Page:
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Olsen motivated to serve county

Joshua Vissers/Daily Mining Gazette Lyle Olsen, a L’Anse native, feels motivated to serve as a Baraga County Commissioner.

Three candidates are vying for the Republican nomination the the Baraga County Commissioner seat being vacated by Bill Menge at the end of his current term.

“I’m just your average guy,” said Lyle Olsen, one of the candidates.

Olsen was born and raised in L’Anse, but moved downstate to work for a long time before returning to the area, first to work “in the forest” and now for the Village of L’Anse Department of Public Works. He’s also the chief of the Aura Fire Department, president of the L’Anse Fire Department and works with the groups who run the Lake Trout Festival and snowmobile trail grooming. Olsen said that in the short time that leaves him free, he likes to hunt, fish and ride the trails.

The controversy surrounding the proposed Summit Lake Wind Farm first drew Olsen the the possibility of political involvement.

“I never really was a very political person but I see that if a person doesn’t stand up for what they believe in then you might as well just lay down,” he said. “If you’re going to be the voice of change you’ve got to stand up and raise your voice.”

Olsen’s background working in road construction downstate, forestry and the DPW has given him a solid knowledge base that he thinks will serve him well as a commissioner.

“I’ve got good common sense when it comes to a lot of things and I can see both sides of an issue,” he said. “I want to see both sides of an issue before I make any decision.”

Lack of funding is the county’s biggest issue according to Olsen, and he thinks turning to federal grants and appealing to the state for a better part of their budget is they way forward.

“We’re pretty well-taxed on what we have here now,” he said. “You don’t really want to force the minority of the people to pay taxes for the majority of people…”

He admitted there might be room to work on how commercial forest is taxed, but emphasized the importance of the industry to region and the jobs provided by it. He’s interested in drawing more industries to the area, too, but also recognizes the value of the environment and small size of the community.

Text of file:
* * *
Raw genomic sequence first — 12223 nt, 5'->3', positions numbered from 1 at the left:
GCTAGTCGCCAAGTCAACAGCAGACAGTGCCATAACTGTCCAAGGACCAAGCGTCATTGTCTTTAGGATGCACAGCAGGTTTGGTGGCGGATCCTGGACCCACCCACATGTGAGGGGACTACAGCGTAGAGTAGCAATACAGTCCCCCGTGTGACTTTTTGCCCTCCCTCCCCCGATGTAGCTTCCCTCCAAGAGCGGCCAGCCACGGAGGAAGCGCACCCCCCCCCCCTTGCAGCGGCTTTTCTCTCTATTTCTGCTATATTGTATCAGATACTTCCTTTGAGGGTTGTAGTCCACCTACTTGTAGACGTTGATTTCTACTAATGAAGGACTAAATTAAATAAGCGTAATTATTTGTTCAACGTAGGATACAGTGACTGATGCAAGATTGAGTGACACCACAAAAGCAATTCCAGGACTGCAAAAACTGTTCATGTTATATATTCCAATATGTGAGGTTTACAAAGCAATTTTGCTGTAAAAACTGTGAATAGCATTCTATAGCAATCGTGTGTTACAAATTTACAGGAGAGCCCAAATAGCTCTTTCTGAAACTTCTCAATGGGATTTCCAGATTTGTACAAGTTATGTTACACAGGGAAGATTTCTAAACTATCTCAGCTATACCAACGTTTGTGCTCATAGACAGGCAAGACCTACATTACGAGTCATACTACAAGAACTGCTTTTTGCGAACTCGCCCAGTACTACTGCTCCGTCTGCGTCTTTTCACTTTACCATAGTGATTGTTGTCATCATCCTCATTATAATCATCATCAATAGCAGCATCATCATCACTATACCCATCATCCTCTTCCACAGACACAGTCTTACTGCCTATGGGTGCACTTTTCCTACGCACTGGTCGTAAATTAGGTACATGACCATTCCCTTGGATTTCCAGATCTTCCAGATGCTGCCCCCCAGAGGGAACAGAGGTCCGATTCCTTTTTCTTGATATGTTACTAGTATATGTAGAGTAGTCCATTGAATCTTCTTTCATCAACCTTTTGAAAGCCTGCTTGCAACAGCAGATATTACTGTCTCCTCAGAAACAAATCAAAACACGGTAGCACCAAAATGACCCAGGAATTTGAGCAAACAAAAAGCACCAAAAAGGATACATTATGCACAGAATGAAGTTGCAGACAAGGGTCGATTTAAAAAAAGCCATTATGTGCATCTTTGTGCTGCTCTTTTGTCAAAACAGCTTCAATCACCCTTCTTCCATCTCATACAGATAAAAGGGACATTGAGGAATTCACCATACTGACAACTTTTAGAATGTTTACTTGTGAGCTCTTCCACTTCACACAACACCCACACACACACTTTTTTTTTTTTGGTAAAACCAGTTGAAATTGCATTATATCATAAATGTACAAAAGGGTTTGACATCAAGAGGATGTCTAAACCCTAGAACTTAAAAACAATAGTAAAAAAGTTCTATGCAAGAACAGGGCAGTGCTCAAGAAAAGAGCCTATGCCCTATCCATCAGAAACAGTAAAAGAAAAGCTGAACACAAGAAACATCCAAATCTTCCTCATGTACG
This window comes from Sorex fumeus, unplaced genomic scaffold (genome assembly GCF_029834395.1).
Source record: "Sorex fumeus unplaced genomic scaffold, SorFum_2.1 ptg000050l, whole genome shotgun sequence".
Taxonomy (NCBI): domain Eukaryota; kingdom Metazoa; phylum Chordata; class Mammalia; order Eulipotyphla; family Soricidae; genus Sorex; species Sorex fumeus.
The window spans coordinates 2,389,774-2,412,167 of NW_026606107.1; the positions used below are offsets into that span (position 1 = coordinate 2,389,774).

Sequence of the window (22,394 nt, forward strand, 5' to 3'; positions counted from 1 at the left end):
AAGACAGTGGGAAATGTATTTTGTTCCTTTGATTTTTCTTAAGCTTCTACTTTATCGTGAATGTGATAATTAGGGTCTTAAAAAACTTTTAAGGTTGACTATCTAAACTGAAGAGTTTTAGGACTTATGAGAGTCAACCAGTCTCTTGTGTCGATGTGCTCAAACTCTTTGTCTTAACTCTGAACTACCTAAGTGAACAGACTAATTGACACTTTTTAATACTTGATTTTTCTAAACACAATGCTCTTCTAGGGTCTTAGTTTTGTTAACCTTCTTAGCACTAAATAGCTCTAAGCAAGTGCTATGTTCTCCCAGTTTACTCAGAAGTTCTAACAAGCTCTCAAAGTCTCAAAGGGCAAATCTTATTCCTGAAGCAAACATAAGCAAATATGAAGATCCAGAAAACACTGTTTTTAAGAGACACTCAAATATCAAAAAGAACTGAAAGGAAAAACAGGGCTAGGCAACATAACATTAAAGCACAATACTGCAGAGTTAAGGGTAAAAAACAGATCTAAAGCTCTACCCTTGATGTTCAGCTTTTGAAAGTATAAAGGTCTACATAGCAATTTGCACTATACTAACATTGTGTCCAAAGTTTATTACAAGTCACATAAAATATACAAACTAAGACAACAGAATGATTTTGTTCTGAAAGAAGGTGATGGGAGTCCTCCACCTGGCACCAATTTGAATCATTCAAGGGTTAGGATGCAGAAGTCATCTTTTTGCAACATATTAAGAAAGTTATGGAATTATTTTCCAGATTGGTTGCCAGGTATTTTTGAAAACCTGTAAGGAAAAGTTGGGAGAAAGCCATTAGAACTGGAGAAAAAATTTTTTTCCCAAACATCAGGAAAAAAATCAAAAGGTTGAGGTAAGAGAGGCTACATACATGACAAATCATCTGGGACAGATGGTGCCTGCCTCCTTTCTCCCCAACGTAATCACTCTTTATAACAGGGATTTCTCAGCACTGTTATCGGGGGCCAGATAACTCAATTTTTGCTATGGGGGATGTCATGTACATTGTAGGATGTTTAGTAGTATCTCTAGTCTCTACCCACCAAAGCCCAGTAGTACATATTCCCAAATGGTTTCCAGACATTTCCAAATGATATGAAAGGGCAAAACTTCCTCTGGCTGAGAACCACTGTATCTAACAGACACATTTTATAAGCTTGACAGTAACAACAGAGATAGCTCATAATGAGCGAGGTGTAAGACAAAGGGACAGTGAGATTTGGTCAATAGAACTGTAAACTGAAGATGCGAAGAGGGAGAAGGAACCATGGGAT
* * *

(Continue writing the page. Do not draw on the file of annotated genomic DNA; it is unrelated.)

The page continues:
“There’s obviously a balance between our natural resources and the environment and trying not to destroy what we have just to gain a dollar,” he said.

Before the COVID-19 pandemic, Olsen thought the county could rely more heavily on tourism, but in the current situation that does not seem as feasible.

“We need some more diversification,” Olsen said. “We can’t just put all our eggs in one basket.”

Olsen does not have any projects to launch on Day One if he is elected.

“I don’t have an agenda at all,” he said.

He said he is not always in complete agreement with the Republican viewpoint, but is sticking with his party.

“I’m standing as a Republican,” he said.

To him, two important issues are the representation of the Upper Peninsula in Lansing, and the need for road funding. The county and village have many roads in disrepair, but few sources of funding for replacing them.

“Unfortunately it all has a shelf-life,” he said.

Olsen has seen grant applications to the state consistently turned down, he thinks that it’s in large part because of the low population of the area.

“How do you get population if you don’t have good infrastructure?” he asked. “I love driving the gravel roads personally, but you’re not going to attract new business…”

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